Although this is an article about making art, I’m going to have to start by talking about playing computer games (again). As usual, there’s a good reason for this that I hope becomes obvious later. Likewise, although I’ve talked about all of the art-related stuff in this article before, it’s worth repeating (and not only because I seem to have mild writer’s block at the moment)
Even though I’m not sure when, if or even how much of it I’ll review in the future, I’ve been playing a set of “Doom II” levels called “Very Hard” recently.
As the name suggests, these levels have been designed to be as fiendishly difficult as possible. And, yet, a few hours before I wrote this article, I was able to beat the first level.
Sure, it took me something like 4-7 hours in total (and the many years of “Doom II” practice I’ve had before then). Sure, I probably saved more times in that one level than I’ve done in whole episodes of levels. Sure, I’d often have to re-play the same part of the level up to fifty times just in order to progress a little bit further. And I’d often end up in situations that looked like this:
Finally, eventually, I finished the level. I literally had to come up with clever ways to use the “rules” of ‘Doom’ to my advantage more times than I can remember. My reaction to actually finishing this level was exactly the kind of elated reaction that you would expect after achieving something that looks impossible.
So, what does any of this have to do with making art?
Well, it’s all to do with determination – something that I not only learnt from playing “Doom II” levels, but also from daily art practice. One of the great things about telling yourself that you will make a piece of art every day is that you actually have to make a piece of art every day. Whilst this might not sound too difficult, it also includes the days when you aren’t feeling inspired.
But, if there’s one thing that daily art practice teaches you, it’s that determination matters more than inspiration. If you make a piece of art every day, regardless of how good it is, you’ll quickly learn all sorts of sneaky ways to get around not feeling inspired.
You’ll learn that, with a bit of practice, still life paintings are a quick and almost inspiration-free way to make a day’s painting. You’ll learn that making new versions of your really old paintings or drawings can be a cool-looking way to get through an uninspired day. You’ll learn which types of art you can pretty much make in your sleep.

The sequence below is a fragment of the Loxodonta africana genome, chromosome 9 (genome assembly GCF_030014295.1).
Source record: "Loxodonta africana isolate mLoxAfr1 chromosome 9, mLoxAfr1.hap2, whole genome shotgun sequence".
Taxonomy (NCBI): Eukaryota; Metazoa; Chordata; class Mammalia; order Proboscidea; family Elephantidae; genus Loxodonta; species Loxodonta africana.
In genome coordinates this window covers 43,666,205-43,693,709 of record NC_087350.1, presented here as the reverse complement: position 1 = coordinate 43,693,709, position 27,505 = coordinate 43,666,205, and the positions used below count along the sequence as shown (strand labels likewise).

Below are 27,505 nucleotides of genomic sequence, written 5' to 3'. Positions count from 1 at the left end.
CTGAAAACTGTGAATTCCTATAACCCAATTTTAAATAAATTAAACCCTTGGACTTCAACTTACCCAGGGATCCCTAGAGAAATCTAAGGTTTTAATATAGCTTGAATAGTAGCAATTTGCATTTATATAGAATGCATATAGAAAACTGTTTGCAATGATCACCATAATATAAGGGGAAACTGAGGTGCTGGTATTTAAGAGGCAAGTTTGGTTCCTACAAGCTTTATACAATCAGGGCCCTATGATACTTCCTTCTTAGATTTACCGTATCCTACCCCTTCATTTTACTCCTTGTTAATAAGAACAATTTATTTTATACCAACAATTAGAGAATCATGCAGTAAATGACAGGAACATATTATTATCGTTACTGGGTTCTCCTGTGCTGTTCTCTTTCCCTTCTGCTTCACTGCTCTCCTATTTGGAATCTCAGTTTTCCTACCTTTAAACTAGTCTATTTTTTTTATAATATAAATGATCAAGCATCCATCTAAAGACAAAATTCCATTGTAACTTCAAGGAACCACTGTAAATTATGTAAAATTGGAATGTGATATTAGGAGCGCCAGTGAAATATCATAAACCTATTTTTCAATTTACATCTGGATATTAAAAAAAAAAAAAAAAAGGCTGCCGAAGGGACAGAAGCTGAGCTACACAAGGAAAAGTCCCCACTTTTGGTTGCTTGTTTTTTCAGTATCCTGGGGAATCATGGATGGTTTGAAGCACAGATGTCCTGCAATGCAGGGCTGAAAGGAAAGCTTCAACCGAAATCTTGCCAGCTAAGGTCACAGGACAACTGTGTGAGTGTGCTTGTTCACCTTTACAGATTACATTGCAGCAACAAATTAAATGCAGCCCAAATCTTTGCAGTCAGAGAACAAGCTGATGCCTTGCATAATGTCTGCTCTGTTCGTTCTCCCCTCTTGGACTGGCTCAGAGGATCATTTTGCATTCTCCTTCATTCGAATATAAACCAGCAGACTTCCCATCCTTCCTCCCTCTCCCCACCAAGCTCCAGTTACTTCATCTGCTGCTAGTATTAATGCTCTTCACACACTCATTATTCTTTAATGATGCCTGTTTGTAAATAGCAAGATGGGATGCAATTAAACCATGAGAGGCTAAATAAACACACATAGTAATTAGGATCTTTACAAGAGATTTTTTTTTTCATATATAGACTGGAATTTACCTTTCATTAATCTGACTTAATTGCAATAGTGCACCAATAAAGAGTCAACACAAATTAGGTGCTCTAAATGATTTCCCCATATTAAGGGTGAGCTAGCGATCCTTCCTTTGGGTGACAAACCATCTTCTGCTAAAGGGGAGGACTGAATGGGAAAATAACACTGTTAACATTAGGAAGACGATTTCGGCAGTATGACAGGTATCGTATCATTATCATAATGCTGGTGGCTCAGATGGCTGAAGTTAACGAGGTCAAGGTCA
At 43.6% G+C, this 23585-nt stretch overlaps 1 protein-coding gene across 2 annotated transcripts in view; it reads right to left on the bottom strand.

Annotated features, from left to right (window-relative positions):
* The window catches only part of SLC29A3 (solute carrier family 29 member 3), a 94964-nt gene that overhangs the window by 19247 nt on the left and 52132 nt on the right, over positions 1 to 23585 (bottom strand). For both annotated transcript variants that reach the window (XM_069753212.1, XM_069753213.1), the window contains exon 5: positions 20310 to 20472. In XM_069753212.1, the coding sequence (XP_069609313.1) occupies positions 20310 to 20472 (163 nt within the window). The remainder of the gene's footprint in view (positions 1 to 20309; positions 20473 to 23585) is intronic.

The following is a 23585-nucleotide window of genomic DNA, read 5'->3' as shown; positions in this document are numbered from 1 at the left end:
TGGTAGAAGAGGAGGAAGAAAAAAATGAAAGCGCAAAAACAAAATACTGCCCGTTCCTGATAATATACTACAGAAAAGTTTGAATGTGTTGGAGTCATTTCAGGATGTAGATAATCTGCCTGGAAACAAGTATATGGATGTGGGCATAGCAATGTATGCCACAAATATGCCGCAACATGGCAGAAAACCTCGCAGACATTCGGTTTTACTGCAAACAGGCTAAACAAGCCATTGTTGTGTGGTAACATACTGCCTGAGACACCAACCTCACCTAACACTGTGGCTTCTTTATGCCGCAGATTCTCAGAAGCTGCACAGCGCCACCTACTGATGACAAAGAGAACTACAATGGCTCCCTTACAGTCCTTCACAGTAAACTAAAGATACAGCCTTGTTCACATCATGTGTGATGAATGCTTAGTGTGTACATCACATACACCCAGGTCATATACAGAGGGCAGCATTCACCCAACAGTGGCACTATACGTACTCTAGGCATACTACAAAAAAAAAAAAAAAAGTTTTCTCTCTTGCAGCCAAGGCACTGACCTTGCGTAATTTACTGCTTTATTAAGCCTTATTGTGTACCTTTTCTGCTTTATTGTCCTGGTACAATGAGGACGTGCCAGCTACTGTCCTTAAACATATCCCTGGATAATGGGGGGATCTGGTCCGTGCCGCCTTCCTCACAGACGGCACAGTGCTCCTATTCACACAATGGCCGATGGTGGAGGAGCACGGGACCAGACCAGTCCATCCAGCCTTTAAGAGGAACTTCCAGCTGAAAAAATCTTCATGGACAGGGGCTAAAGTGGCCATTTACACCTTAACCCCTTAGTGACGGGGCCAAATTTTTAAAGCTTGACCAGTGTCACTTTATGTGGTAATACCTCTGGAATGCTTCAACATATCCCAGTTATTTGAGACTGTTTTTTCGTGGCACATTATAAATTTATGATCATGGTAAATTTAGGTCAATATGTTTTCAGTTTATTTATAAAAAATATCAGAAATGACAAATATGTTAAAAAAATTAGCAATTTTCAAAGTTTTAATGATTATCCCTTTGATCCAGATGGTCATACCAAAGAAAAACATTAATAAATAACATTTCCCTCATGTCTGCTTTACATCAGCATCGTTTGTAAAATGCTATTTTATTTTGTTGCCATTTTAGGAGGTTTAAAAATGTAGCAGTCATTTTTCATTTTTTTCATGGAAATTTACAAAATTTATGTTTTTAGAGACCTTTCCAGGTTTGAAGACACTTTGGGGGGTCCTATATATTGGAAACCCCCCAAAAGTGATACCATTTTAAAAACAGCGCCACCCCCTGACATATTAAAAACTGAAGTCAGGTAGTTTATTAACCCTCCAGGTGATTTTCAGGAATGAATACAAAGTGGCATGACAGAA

You’ll learn that, if something is out of copyright, then you can paint your own modified copy of it. You’ll learn how to take inspiration properly from things that are still in copyright. You’ll learn that even painting something totally random (if you’re feeling mildly uninspired) is better than painting nothing. Like this:
If you have determination, then a lack of inspiration won’t matter as much. Not only that, since you’re still making art when you aren’t feeling inspired, you may well find that inspiration will come a lot more often and a lot more easily.
Strange as it sounds, if being uninspired (or the possibility of totally and utterly failing at making a good painting or drawing) isn’t an huge problem to you, then you won’t feel uninspired anywhere near as often.
Not only that, if you doggedly insist on making a piece of art every day, then your art will improve significantly too. Yes, it might happen gradually. But, you’ll eventually get to the point where even your crappiest and most “uninspired” new painting looks better than your best and most inspired old painting.
So, yes, the kind of determination that you need to complete a “seemingly impossible” computer game level is exactly the kind of determination that you also need when you’re doing your art practice.
Anyway, I hope that this was useful 🙂